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Assignment One

 

For this first assignment, I am to arrange a mixture of objects of my choice to form a still life, setting them up in a space to create interesting shapes and angles. With adequate lighting in place to create shadows and depth, I should proceed to draw the arrangement using various drawing tools, utilising some of the experimental mark making that I have discovered throughout the course.

I elected these particular objects for two reasons.  Firstly, because they are items which are either sentimental or used in my daily routine; items I am familiar with. And, secondly, because they are items that have good reflective qualities and shapes -A stainless steel coffee peculator, a wax-dripped spirit bottle, a pearl necklace, a cactus in a porcelain vase, a white, leather sandal, a silver wine glass and a book. After arranging the objects in a few various ways, I decided on a final arrangement before positioning a lamp to the right of the collection and draping a creased towel in the background to aid with the shadowing.

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Shadows and Reflected Light

For this exercise I was asked to use charcoal and a putty rubber and draw two objects that show reflected light and shade on one object falling on another, whilst leaving as little negative space as possible.

The objects I chose were a dull, stainless steel coffee peculator and a shiny, silver wine glass. I placed a lamp close to the items and carefully took note where the light hit before commencing to lightly apply charcoal to paper. I am happy with the final result of the drawing, although I’m unsure it represents what the exercise is asking me to produce. I found it difficult to fill most of the negative space. I like the shadows and reflected light, especially on faces of the coffee filter, but I think there could be more strokes and visual fine lines which are expressing the actual shapes of the objects through the flow of the charcoal. for the final touches I used a putty rubber to pick-out the light.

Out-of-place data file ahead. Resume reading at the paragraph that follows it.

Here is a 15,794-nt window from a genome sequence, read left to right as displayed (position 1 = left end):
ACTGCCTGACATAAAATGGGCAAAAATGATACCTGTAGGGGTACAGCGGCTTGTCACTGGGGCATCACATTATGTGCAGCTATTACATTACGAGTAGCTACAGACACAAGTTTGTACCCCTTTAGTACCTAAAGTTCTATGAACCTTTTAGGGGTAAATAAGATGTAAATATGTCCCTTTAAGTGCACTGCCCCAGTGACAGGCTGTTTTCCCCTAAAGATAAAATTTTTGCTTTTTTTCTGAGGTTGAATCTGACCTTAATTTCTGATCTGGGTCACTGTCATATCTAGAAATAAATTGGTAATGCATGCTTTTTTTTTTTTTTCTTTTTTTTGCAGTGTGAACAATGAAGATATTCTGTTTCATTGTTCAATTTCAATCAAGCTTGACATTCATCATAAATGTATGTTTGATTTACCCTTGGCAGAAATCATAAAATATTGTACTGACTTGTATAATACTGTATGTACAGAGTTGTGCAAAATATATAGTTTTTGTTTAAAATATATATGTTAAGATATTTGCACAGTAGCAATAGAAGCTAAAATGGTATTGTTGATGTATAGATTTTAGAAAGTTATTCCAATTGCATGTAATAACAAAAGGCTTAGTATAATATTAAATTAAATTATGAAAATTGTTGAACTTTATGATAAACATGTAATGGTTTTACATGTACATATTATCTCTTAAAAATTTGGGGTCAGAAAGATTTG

Observing Shadow Using Blocks of Tone

For this drawing exercise, I have to place two pale objects together and position a lamp so that they are lit from just one side. I should observe the main areas of dark and light, and make quick sketches in my sketchbook, mapping out broad areas of light and shade using a conté or charcoal stick to achieve thick, bold strokes.

The two objects of my choice were a ceramic tumbler and a plastic toy tub. I first started with light, soft charcoal and added some detail at the later stages of drawing using darker charcoal pencil, as I had predicted this would give me more control over the strokes.

Groups of Objects

The purpose of this exercise was to loosely describe six objects of my choice, using just one colour. It was important to consider the size, shape, weight and transparency of the objects, not only from what could be seen by the physical eye, but also from the imagination that each item was transparent. I chose to depict my image on A1 paper, using a charcoal pencil. I quite like the finished piece. I tried to vary the objects in size and shape; a porcelain mug, a tubed paintbrush holder, a cardboard make-up box, a marker pen, a bottle of detergent spray, a plastic bowl, a pair of tights and a bottle of perfume.